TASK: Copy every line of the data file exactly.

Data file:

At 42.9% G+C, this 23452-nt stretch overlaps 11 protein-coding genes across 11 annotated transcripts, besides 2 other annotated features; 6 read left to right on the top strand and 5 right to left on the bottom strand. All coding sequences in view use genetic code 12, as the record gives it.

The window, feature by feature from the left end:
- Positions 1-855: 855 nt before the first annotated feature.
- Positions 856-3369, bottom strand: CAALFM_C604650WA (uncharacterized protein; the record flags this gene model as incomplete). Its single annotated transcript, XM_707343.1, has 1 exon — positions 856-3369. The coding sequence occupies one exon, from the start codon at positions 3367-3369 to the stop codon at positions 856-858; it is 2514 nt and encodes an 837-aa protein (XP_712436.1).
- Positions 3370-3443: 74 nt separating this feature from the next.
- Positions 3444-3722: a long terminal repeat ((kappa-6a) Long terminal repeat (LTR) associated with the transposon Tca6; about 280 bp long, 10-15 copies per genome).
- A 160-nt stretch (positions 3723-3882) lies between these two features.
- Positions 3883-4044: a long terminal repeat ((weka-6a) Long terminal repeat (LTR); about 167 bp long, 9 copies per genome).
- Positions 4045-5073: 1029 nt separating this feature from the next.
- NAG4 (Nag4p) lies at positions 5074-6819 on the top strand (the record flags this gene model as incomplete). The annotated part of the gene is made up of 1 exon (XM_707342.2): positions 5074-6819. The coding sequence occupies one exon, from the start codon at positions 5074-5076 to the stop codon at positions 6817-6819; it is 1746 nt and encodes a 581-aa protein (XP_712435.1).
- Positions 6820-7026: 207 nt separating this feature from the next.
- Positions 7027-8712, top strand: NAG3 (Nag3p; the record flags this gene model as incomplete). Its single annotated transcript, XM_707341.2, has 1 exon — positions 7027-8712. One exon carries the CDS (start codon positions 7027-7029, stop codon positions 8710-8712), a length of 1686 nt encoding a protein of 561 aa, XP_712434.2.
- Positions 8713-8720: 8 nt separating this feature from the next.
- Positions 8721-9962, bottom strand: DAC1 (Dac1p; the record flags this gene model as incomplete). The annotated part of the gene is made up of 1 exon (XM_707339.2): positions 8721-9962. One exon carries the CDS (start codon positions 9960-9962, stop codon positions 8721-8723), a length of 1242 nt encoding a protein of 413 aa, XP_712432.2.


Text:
At 42.9% G+C, this 23452-nt stretch overlaps 11 protein-coding genes across 11 annotated transcripts, besides 2 other annotated features; 6 read left to right on the top strand and 5 right to left on the bottom strand. All coding sequences in view use genetic code 12, as the record gives it.

The window, feature by feature from the left end:
- Positions 1-855: 855 nt before the first annotated feature.
- Positions 856-3369, bottom strand: CAALFM_C604650WA (uncharacterized protein; the record flags this gene model as incomplete). Its single annotated transcript, XM_707343.1, has 1 exon — positions 856-3369. The coding sequence occupies one exon, from the start codon at positions 3367-3369 to the stop codon at positions 856-858; it is 2514 nt and encodes an 837-aa protein (XP_712436.1).
- Positions 3370-3443: 74 nt separating this feature from the next.
- Positions 3444-3722: a long terminal repeat ((kappa-6a) Long terminal repeat (LTR) associated with the transposon Tca6; about 280 bp long, 10-15 copies per genome).
- A 160-nt stretch (positions 3723-3882) lies between these two features.
- Positions 3883-4044: a long terminal repeat ((weka-6a) Long terminal repeat (LTR); about 167 bp long, 9 copies per genome).
- Positions 4045-5073: 1029 nt separating this feature from the next.
- NAG4 (Nag4p) lies at positions 5074-6819 on the top strand (the record flags this gene model as incomplete). The annotated part of the gene is made up of 1 exon (XM_707342.2): positions 5074-6819. The coding sequence occupies one exon, from the start codon at positions 5074-5076 to the stop codon at positions 6817-6819; it is 1746 nt and encodes a 581-aa protein (XP_712435.1).
- Positions 6820-7026: 207 nt separating this feature from the next.
- Positions 7027-8712, top strand: NAG3 (Nag3p; the record flags this gene model as incomplete). Its single annotated transcript, XM_707341.2, has 1 exon — positions 7027-8712. One exon carries the CDS (start codon positions 7027-7029, stop codon positions 8710-8712), a length of 1686 nt encoding a protein of 561 aa, XP_712434.2.
- Positions 8713-8720: 8 nt separating this feature from the next.
- Positions 8721-9962, bottom strand: DAC1 (Dac1p; the record flags this gene model as incomplete). The annotated part of the gene is made up of 1 exon (XM_707339.2): positions 8721-9962. One exon carries the CDS (start codon positions 9960-9962, stop codon positions 8721-8723), a length of 1242 nt encoding a protein of 413 aa, XP_712432.2.